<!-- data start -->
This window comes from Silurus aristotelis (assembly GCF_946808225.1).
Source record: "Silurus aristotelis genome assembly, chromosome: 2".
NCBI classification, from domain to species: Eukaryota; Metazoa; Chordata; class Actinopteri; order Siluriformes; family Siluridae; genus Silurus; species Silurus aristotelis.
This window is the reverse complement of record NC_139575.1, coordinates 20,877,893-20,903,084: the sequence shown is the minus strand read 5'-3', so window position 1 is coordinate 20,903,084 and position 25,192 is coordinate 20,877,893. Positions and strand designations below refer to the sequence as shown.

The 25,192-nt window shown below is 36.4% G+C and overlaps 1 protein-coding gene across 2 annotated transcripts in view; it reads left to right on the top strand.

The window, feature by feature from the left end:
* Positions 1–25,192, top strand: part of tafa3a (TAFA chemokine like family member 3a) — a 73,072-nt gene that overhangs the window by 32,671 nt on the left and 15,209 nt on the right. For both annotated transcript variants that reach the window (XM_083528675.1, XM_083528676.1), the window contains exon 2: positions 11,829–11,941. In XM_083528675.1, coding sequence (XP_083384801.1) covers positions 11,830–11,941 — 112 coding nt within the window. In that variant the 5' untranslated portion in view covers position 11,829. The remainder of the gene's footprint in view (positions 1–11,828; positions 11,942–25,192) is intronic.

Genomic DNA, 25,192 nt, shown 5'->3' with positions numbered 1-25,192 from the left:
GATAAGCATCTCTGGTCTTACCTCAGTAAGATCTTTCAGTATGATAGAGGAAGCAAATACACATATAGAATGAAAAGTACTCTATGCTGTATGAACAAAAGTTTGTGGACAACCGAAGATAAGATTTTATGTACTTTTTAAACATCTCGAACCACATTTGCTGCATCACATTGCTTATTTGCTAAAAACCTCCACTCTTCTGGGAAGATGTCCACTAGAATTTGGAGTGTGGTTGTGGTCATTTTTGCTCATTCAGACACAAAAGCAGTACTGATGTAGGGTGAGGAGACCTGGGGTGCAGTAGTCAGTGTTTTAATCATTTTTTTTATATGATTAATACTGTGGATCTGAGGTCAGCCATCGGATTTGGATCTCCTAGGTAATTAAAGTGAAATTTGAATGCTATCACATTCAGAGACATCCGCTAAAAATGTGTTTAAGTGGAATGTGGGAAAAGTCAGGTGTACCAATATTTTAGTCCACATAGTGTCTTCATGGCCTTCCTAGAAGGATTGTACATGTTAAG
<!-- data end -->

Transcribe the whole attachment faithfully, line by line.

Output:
This window comes from Silurus aristotelis (assembly GCF_946808225.1).
Source record: "Silurus aristotelis genome assembly, chromosome: 2".
NCBI classification, from domain to species: Eukaryota; Metazoa; Chordata; class Actinopteri; order Siluriformes; family Siluridae; genus Silurus; species Silurus aristotelis.
This window is the reverse complement of record NC_139575.1, coordinates 20,877,893-20,903,084: the sequence shown is the minus strand read 5'-3', so window position 1 is coordinate 20,903,084 and position 25,192 is coordinate 20,877,893. Positions and strand designations below refer to the sequence as shown.

The 25,192-nt window shown below is 36.4% G+C and overlaps 1 protein-coding gene across 2 annotated transcripts in view; it reads left to right on the top strand.

The window, feature by feature from the left end:
* Positions 1–25,192, top strand: part of tafa3a (TAFA chemokine like family member 3a) — a 73,072-nt gene that overhangs the window by 32,671 nt on the left and 15,209 nt on the right. For both annotated transcript variants that reach the window (XM_083528675.1, XM_083528676.1), the window contains exon 2: positions 11,829–11,941. In XM_083528675.1, coding sequence (XP_083384801.1) covers positions 11,830–11,941 — 112 coding nt within the window. In that variant the 5' untranslated portion in view covers position 11,829. The remainder of the gene's footprint in view (positions 1–11,828; positions 11,942–25,192) is intronic.

Genomic DNA, 25,192 nt, shown 5'->3' with positions numbered 1-25,192 from the left:
GATAAGCATCTCTGGTCTTACCTCAGTAAGATCTTTCAGTATGATAGAGGAAGCAAATACACATATAGAATGAAAAGTACTCTATGCTGTATGAACAAAAGTTTGTGGACAACCGAAGATAAGATTTTATGTACTTTTTAAACATCTCGAACCACATTTGCTGCATCACATTGCTTATTTGCTAAAAACCTCCACTCTTCTGGGAAGATGTCCACTAGAATTTGGAGTGTGGTTGTGGTCATTTTTGCTCATTCAGACACAAAAGCAGTACTGATGTAGGGTGAGGAGACCTGGGGTGCAGTAGTCAGTGTTTTAATCATTTTTTTTATATGATTAATACTGTGGATCTGAGGTCAGCCATCGGATTTGGATCTCCTAGGTAATTAAAGTGAAATTTGAATGCTATCACATTCAGAGACATCCGCTAAAAATGTGTTTAAGTGGAATGTGGGAAAAGTCAGGTGTACCAATATTTTAGTCCACATAGTGTCTTCATGGCCTTCCTAGAAGGATTGTACATGTTAAG